Veils again

Missed a day yesterday going to London for a meeting.  I’ve become part of the ‘have laptop will travel’ brigade but I got some quite difficult stuff dealt with just by being away.

Interesting to see how the veils issue moves on.  The teacher, of course, lost her case yesterday.  As so often in clashes of identity and culture, there is not a direct opposition between the view expressed.  The western secular mind says, ‘I – and the children you teach – need to see your face, your eyes, your mouth because so much of what is communicated is subliminal …’  The Moslem response is, if I understand it right, ‘I cannot appear in front of other men unveiled’   Meanwhile, it was interesting to hear the thrust of the speech last night from Lord Phillips, the Lord Chief Justice.  He warns against erosion of human rights – I suspect what he may mean is selective reductions in human rights legislation as applied to particular racial, religious or cultural groups.  I’ll allow myself one ‘back reference’ to Ireland – the security-driven response to IRA terrorism had the effect of alienating the mainstream Catholic population.  It doesn’t mean that they became active supporters of terrorism – far from it.  But they became ever more separated from the mainstream of the community and young people in particular moved towards Sinn Fein in large numbers.  I believe that these security-led responses were counter-productive then and they will be counter-productive in Britain.

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5 Responses to Veils again

  1. Tim says:

    “The Moslem response is, if I understand it right, ‘I cannot appear in front of other men unveiled’”

    I think Muslims have a variety of possible stances depending on whether the male is a wee kiddie or not and how “liberal” they are; if so, I would not be surprised that the teacher taking the hardest line would be seen as not blending in with society here.

    Slight tangent for purposes of analogy: doctors in the NHS have rights (eg not to prescribe certain medications if they have scruples of their own), as well as patients. On those grounds, while I’m no fan of Jack Straw, he *does* have a right to *ask* muslim women if they’d remove the veil.

    I’d agree that basing the response around security and terror threats is unhelpful. Inclusiveness and promoting give&take would be far more profitable (except to the writers of tabloids).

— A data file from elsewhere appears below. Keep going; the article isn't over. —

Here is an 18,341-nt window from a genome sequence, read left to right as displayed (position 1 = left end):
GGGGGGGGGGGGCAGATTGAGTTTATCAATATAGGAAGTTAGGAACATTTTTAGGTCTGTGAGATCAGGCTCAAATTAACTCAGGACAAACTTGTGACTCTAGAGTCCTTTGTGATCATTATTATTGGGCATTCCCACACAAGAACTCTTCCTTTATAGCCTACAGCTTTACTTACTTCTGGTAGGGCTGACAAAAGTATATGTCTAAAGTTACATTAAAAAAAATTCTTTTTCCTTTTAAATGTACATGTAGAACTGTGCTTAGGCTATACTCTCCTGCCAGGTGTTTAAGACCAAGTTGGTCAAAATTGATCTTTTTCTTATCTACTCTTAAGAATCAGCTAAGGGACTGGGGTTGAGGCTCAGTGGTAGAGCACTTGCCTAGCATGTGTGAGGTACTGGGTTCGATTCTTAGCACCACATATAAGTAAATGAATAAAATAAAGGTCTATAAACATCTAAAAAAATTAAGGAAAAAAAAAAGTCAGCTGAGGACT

2. Ian says:

    I think the veil issue, particularly for Jack Straw, is partly a reflection electoral concerns. England First won two of the wards in the Blackburn Unitary Authority in May – beating Labour into second place in one and the Conservatives in the other. There is a nationalist surge that needs to be addressed.

  3. Andrew says:

    I hear on the news that this lady attended the job interview without a veil. Maybe she thought she would not get the job otherwise. However, as with any new cultural meme, it needs time to become accepted – laptops on aeroplanes included(!). Dialogue and not agressive gestures seem a more effective way ahead. As with any necessary mutuality though, both sides need to acknowledge there needs to be an accomodation period intially, and one womders whether disparate Islam can do this in quite the way other faiths do. No wonder Anglicans and their love of theological ‘accomodation’ are at the forefront of this in schools!

  4. Dagurreotype says:

    I had a friend who had a close friend who converted to Islam when she married. My friend’s friend didn’t wear the hajib (I think that’s the spelling for the right type of head scarf) because she said that the Quran didn’t say that women had to cover their heads. She said the veil was a cultural thing, but not a required thing. (Oddly enough our own St. Paul did write about women covering their heads in one of his letters.)

    my 0.02Pounds of opinion

  5. david says:

    I think what is troubling me more and more is the insistence that this is a requirement of the Koran – when I understand that it is not. Seems to me that this tells you more about how members of this community are feeling about their identity and their place in wider society than it does about their need for specific religious observances

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